• Management costs. These could be charged by your provider or indirect costs that your team incur as they action the tasks. It covers a broad range of items such as transferring data across tiers of storage (for better cost effectiveness), cloud monitoring to ensure data integrity, security activities (encryption, penetration testing, security architecture changes etc.)

While you may be paying $0.023 per TB of data, that number may pale in comparison to the direct and indirect costs above. Worse, this investment may be for content that you do not even need to keep and which, in its keeping, could cause your organization harm.

Overcoming the fear of hitting delete

So, what do you do?

At the core of the solution is developing a better understanding of your data, separating the wheat from the chaff. Only once you do that can you appropriately minimize the amount of data you are keeping on an ongoing basis. You need to remove the ROT.

A guide to removing ROT

Now you understand the issues ROT can cause, you can begin the process of removing it. Below is a high-level guide to removing ROT so your organization can begin achieving its business objectives. Understand your data. What do you have across your data corpus? What formats, date ranges exist? Can you determine the purpose/process it was collected for?

  1. Understand its value. Not all data that is ‘old’ is without value. But you may have a significant quantity of data that has no/negligible value. What does value mean to your organization, how do you measure it?
  2. Understand its risk. Different data sets have different levels of risk; personal information for example may carry higher levels of risks depending on your jurisdiction. It is important to map the risk level to the data set and determine the acceptable level of risks in your context.
  3. Profile and action. With the information assessed against a risk/value matrix you will be better able to profile the information and then action accordingly. Get rid of the information that you don’t need to keep any longer and that could cause undue risk to the organization.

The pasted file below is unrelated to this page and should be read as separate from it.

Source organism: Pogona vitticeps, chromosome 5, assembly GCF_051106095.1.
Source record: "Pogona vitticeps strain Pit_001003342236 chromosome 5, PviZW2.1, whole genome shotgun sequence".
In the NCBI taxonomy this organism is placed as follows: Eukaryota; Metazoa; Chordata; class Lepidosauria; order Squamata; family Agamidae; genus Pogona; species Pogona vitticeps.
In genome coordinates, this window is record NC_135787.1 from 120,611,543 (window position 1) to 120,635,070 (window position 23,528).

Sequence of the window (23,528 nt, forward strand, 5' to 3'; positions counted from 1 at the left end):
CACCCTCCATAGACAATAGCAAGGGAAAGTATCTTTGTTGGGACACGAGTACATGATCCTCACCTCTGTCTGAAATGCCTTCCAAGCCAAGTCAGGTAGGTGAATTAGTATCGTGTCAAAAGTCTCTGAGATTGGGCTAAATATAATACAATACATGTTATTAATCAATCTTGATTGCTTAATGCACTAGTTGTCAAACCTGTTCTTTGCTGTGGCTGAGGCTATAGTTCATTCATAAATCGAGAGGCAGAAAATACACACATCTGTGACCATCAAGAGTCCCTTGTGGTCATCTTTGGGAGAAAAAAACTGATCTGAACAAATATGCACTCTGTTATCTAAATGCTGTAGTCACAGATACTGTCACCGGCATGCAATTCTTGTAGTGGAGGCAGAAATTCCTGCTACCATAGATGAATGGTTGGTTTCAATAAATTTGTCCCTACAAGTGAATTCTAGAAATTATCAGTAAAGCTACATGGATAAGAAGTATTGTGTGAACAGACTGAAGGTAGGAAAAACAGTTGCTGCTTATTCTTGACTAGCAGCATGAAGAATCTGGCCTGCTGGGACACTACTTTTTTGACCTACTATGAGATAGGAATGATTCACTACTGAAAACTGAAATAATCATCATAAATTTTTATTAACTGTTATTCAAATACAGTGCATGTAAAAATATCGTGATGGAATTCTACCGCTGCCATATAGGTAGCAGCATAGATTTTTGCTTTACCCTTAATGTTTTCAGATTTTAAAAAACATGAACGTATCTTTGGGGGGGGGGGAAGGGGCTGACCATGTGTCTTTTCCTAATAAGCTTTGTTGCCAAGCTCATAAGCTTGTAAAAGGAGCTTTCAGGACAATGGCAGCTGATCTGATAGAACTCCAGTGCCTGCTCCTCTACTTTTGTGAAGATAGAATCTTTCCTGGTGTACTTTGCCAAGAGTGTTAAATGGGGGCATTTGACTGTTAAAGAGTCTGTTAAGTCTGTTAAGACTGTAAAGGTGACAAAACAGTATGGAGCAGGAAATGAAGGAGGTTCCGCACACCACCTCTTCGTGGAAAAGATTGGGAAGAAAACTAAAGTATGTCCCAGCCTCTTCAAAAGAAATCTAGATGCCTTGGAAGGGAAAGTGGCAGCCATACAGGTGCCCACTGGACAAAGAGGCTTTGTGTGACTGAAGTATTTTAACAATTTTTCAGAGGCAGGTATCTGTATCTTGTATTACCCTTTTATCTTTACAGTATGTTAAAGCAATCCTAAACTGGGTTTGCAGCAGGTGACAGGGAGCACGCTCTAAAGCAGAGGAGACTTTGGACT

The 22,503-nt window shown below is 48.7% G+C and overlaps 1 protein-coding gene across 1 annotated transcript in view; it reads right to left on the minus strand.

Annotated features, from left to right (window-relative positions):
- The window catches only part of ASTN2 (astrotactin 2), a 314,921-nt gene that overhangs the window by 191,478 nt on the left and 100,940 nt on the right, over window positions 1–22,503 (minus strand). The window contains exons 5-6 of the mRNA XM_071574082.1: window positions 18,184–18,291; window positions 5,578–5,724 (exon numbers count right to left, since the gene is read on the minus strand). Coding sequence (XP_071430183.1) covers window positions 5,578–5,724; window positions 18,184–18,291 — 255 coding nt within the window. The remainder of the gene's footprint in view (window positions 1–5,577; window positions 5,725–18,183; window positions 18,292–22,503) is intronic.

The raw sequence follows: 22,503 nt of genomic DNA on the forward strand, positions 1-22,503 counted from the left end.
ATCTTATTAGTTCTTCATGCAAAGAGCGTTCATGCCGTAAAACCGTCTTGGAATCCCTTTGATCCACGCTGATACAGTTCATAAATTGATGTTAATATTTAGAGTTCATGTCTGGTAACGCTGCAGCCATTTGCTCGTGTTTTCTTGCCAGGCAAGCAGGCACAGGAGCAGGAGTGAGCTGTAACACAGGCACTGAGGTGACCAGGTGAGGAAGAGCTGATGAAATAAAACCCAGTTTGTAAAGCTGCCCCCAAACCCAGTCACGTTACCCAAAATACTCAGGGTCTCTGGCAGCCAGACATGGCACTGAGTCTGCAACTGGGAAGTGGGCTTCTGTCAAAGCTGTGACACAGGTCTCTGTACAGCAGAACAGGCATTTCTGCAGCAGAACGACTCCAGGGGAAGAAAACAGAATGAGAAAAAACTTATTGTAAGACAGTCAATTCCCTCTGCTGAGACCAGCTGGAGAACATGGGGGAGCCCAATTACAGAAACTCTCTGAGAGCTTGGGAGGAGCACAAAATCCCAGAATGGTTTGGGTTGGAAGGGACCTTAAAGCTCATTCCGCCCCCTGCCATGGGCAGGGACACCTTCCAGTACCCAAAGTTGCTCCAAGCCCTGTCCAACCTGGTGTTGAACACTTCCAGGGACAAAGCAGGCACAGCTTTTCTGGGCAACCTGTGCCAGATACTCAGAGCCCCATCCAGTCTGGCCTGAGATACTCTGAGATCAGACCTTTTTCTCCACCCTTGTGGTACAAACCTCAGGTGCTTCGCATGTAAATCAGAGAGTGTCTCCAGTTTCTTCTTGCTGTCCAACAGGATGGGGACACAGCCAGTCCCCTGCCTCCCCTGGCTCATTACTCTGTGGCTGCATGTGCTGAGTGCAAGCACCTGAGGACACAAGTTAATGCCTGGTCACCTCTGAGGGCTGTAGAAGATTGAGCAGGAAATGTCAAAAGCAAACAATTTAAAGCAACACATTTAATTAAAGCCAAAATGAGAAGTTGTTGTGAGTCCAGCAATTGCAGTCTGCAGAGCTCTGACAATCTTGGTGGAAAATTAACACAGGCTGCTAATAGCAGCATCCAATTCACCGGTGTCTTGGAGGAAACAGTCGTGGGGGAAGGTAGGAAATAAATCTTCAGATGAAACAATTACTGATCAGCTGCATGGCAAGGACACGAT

Once you have the profile completed you will have a systematic set of rules against which you can analyze your various data shares and start to clean up your data corpus by disposing of data that is not required. This will save you storage space and budget, while making your team members’ lives easier. They won’t have to wade through pages of irrelevant and outdated search results, saving them valuable time and effort.

Remember, as we automate processes it is vital that the most accurate, up-to-date information is used within those processes. Having too much ROT can seriously hamper this goal, and cause harm, as decisions are made based on the incorrect information.

Introducing File Analysis

If you’re worried about the impact of ROT on your organization, but you lack the time and resources to conduct the review manually, RecordPoint could be the solution.  As part of our commitment to high quality information governance outcomes we have developed File Analysis. File Analysis is a simple and efficient way to discover what's in your file share data, identify high value (and low value) data and give you the intelligence to understand what you can do with it next. Empowered by your customized File Analysis report, your organization can make cost saving, risk reducing and quality migration decisions about that data. 

File Analysis ensures only the right information is retained, with ROT data clearly identified for easy deletion.